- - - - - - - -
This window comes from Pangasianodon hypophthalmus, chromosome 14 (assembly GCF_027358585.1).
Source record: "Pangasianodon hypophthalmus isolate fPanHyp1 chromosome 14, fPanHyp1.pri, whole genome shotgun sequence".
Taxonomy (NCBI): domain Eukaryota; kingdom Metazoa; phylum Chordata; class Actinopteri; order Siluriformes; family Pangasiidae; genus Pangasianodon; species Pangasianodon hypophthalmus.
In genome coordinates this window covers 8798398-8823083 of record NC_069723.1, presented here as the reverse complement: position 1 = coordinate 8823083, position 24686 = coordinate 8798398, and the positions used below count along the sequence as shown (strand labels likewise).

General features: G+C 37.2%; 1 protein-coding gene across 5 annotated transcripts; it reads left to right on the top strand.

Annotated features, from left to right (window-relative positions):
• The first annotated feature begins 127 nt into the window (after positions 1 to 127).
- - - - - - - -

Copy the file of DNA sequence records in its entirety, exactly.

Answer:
This window comes from Pangasianodon hypophthalmus, chromosome 14 (assembly GCF_027358585.1).
Source record: "Pangasianodon hypophthalmus isolate fPanHyp1 chromosome 14, fPanHyp1.pri, whole genome shotgun sequence".
Taxonomy (NCBI): domain Eukaryota; kingdom Metazoa; phylum Chordata; class Actinopteri; order Siluriformes; family Pangasiidae; genus Pangasianodon; species Pangasianodon hypophthalmus.
In genome coordinates this window covers 8798398-8823083 of record NC_069723.1, presented here as the reverse complement: position 1 = coordinate 8823083, position 24686 = coordinate 8798398, and the positions used below count along the sequence as shown (strand labels likewise).

General features: G+C 37.2%; 1 protein-coding gene across 5 annotated transcripts; it reads left to right on the top strand.

Annotated features, from left to right (window-relative positions):
• The first annotated feature begins 127 nt into the window (after positions 1 to 127).